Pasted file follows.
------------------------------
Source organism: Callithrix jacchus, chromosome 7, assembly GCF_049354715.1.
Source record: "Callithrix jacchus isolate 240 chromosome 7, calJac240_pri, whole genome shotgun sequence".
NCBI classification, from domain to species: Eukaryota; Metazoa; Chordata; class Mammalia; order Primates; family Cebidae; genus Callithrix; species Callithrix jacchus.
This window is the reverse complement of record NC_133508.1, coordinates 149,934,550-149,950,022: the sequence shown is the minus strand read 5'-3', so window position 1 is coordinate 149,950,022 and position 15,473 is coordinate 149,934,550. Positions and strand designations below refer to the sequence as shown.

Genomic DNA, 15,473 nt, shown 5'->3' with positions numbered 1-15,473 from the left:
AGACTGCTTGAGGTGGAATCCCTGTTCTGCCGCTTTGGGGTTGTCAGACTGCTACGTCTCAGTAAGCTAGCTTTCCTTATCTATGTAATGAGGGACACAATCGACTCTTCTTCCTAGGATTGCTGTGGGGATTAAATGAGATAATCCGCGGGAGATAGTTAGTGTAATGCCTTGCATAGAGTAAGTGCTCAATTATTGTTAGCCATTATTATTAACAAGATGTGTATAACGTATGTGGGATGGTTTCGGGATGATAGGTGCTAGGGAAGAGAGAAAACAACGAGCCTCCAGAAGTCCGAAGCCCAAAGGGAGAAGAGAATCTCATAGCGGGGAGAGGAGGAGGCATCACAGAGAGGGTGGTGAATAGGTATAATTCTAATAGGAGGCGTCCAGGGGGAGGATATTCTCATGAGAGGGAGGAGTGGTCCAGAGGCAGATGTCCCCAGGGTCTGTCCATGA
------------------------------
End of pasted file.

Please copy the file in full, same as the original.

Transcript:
Source organism: Callithrix jacchus, chromosome 7, assembly GCF_049354715.1.
Source record: "Callithrix jacchus isolate 240 chromosome 7, calJac240_pri, whole genome shotgun sequence".
NCBI classification, from domain to species: Eukaryota; Metazoa; Chordata; class Mammalia; order Primates; family Cebidae; genus Callithrix; species Callithrix jacchus.
This window is the reverse complement of record NC_133508.1, coordinates 149,934,550-149,950,022: the sequence shown is the minus strand read 5'-3', so window position 1 is coordinate 149,950,022 and position 15,473 is coordinate 149,934,550. Positions and strand designations below refer to the sequence as shown.

Genomic DNA, 15,473 nt, shown 5'->3' with positions numbered 1-15,473 from the left:
AGACTGCTTGAGGTGGAATCCCTGTTCTGCCGCTTTGGGGTTGTCAGACTGCTACGTCTCAGTAAGCTAGCTTTCCTTATCTATGTAATGAGGGACACAATCGACTCTTCTTCCTAGGATTGCTGTGGGGATTAAATGAGATAATCCGCGGGAGATAGTTAGTGTAATGCCTTGCATAGAGTAAGTGCTCAATTATTGTTAGCCATTATTATTAACAAGATGTGTATAACGTATGTGGGATGGTTTCGGGATGATAGGTGCTAGGGAAGAGAGAAAACAACGAGCCTCCAGAAGTCCGAAGCCCAAAGGGAGAAGAGAATCTCATAGCGGGGAGAGGAGGAGGCATCACAGAGAGGGTGGTGAATAGGTATAATTCTAATAGGAGGCGTCCAGGGGGAGGATATTCTCATGAGAGGGAGGAGTGGTCCAGAGGCAGATGTCCCCAGGGTCTGTCCATGA